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Nasuti v. Whole Foods Market

United States District Court, D. Colorado

April 3, 2019

M. JAMES NASUTI, Plaintiff,



         This matter is before the Court on Plaintiff's response (ECF No. 27) to the Court's Order (ECF No. 26) to show cause why this action (Nasuti II) should not be dismissed for violation of the stay order issued in 18-cv-03295-RM-KMT (Nasuti I) and for improper claim splitting. Plaintiff raises several arguments in response, which the Court considers - and rejects - in turn.

         First, Plaintiff appears to argue dismissal would be improper because he has a Rule 65 motion pending which seeks a preliminary and/or final RICO injunction. Plaintiff's argument misses the mark - the issue is not what motions may be pending but, rather, whether this case was improperly brought in the first instance. Further, Plaintiff argues if this Court dismisses this action, then it should do so as a denial of the Rule 65 motion. But, any dismissal would render the Rule 65 motion moot.[1] Thus, Plaintiff's arguments fail to show that dismissal is not warranted.[2]

         Next, Plaintiff asserts the Order is somehow an abuse of this Court's authority. Plaintiff is a licensed attorney but provides no facts or legal authority to show it is so. On the contrary, D.C.COLO.LCivR 41.1 (cited in the Order) specifically authorizes the Court to issue show cause orders. Moreover, it is well recognized that federal courts have inherent authority “to impose sanctions to regulate their docket, promote judicial efficiency and to deter frivolous filings.” E.g., Schwarz v. F.B.I., 1998 WL 667643, *3, 161 F.3d 18 (10th Cir. 1998) (Table Decision) (citing Roadway Express, Inc. v. Piper, 447 U.S. 752, 764-67 (1980); Van Sickle v. Holloway, 791 F.2d 1431, 1437 (10th Cir. 1986)); Xlear, Inc. v. Focus Nutrition, LLC, 893 F.3d 1227, 1234 n.2 (10th Cir. 2018) (recognizing inherent powers of federal court to sanction a party, including awarding attorney's fees); Xyngular v. Schenkel, 890 F.3d 868, 873 (10th Cir. 2018), cert. denied sub nom. Schenkel v. Xyngular Corp., 139 S.Ct. 803 (2019) (Stating a district court “may exercise its inherent powers to sanction bad-faith conduct that abuses the judicial process, including pre-litigation acts that directly affect a lawsuit.”). And, on this record, the Court finds the sanction of dismissal without prejudice is warranted.[3]

         Third, Plaintiff argues his actions in filing this lawsuit - Nasuti II - does not violate the Magistrate Judge's stay order in Nasuti I. The Court would agree but for Plaintiff's admitted rationale for filing Nasuti II - to “evade the discovery ban”[4] in Nasuti I.

         Fourth, Plaintiff contends because he openly admitted his intent to evade the discovery ban ordered in Nasuti I before he filed Nasuti II, this Court somehow “approv[ed]” the filing of Nasuti II. In other words, Plaintiff contends this Court implicitly or tacitly gave Plaintiff free reign to ignore the Magistrate Judge's stay order. This contention is specious; there was no implicit or tacit imprimatur of any such conduct.

         Finally, Plaintiff argues that if the Court dismisses Nasuti II, it must then dismiss Nasuti I, as it is allegedly too late to “add correct Defendants” to Nasuti I. Plaintiff provides neither facts nor legal authority to support this argument.[5] Further, Plaintiff argues the stay order in Nasuti I barred him from amending[6] but the record shows otherwise. The Court's show cause order stated if Plaintiff wished to amend, he should and could have sought leave to do so in Nasuti I, but did not. While that is true before Plaintiff filed Nasuti II, the record shows Plaintiff did seek to do so after the filing of Nasuti II showing he was well aware the stay order did not constitute a wholesale motion ban in Nasuti I. (Nasuti I, ECF No. 35 (Plaintiff's “motion to recaption”).) And, Plaintiff's request to amend in Nasuti I was denied not because of any motion or amendment ban but because Plaintiff failed to comply with the applicable rules and meet the applicable standards for amendment. (Nasuti I, ECF No. 39 (order denying leave to recaption or amend).) Finally, if Plaintiff wishes to dismiss Nasuti I, there are mechanisms by which he may do so. That decision is his.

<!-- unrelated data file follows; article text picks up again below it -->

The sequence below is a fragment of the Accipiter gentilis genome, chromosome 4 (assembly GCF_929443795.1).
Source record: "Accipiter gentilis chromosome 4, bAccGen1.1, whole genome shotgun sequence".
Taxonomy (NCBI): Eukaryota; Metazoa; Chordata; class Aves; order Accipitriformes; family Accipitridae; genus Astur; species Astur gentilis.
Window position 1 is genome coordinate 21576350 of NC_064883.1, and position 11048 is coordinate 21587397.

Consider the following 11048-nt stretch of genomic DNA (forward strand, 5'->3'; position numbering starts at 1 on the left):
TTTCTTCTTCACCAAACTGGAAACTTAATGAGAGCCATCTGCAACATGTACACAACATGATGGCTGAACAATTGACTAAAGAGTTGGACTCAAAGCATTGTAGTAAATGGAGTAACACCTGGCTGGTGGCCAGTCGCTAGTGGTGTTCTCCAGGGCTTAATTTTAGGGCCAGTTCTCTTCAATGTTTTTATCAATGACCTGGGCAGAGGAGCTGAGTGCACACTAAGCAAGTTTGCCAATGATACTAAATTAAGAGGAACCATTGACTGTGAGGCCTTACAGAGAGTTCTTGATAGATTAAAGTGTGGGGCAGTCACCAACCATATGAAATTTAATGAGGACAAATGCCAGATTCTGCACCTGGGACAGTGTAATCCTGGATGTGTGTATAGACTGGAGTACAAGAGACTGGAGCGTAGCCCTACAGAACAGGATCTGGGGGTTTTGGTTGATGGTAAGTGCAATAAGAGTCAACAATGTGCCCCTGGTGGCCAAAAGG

The Court's inquiry, however, does not end with what Plaintiff raises or addresses in his response. Instead, what is telling is what Plaintiff fails to address. The Order also directed Plaintiff to address claim splitting but his response here is wanting. As stated in the Order, there are now two complaints by the same Plaintiff against the same Defendant[7] in the same court arising from the same core set of facts from which these actions arise - Defendant's alleged employment discrimination. Plaintiff's response fails to show why this Court should not dismiss Nasuti II as a duplicative case. Under the applicable law, the Court finds Plaintiff's filing of Nasuti II is subject to dismissal as it wastes scarce judicial resources and undermines the efficient and comprehensive disposition of cases. Katz v. Gerardi, 655 F.3d 1212, 1217 (10th Cir. 2011) (“District courts have discretion to control their dockets by dismissing duplicative cases.”); see Stone v. Dep't of Aviation, 453 F.3d 1271, 1278 (10th Cir. 2006) (“Critically, that doctrine requires a plaintiff to join all claims together that the plaintiff has against the defendant whenever during the course of the litigation related claims mature and are able to be maintained.” (emphasis in original)).

         The Court needs go no further. For the reasons elucidated above, it is ORDERED

(1) That the Order to show cause (ECF No. 26) is made ABSOLUTE;
(2) That this action is dismissed without prejudice and the Clerk shall enter judgment accordingly; and
(3) That the Clerk shall close this case.


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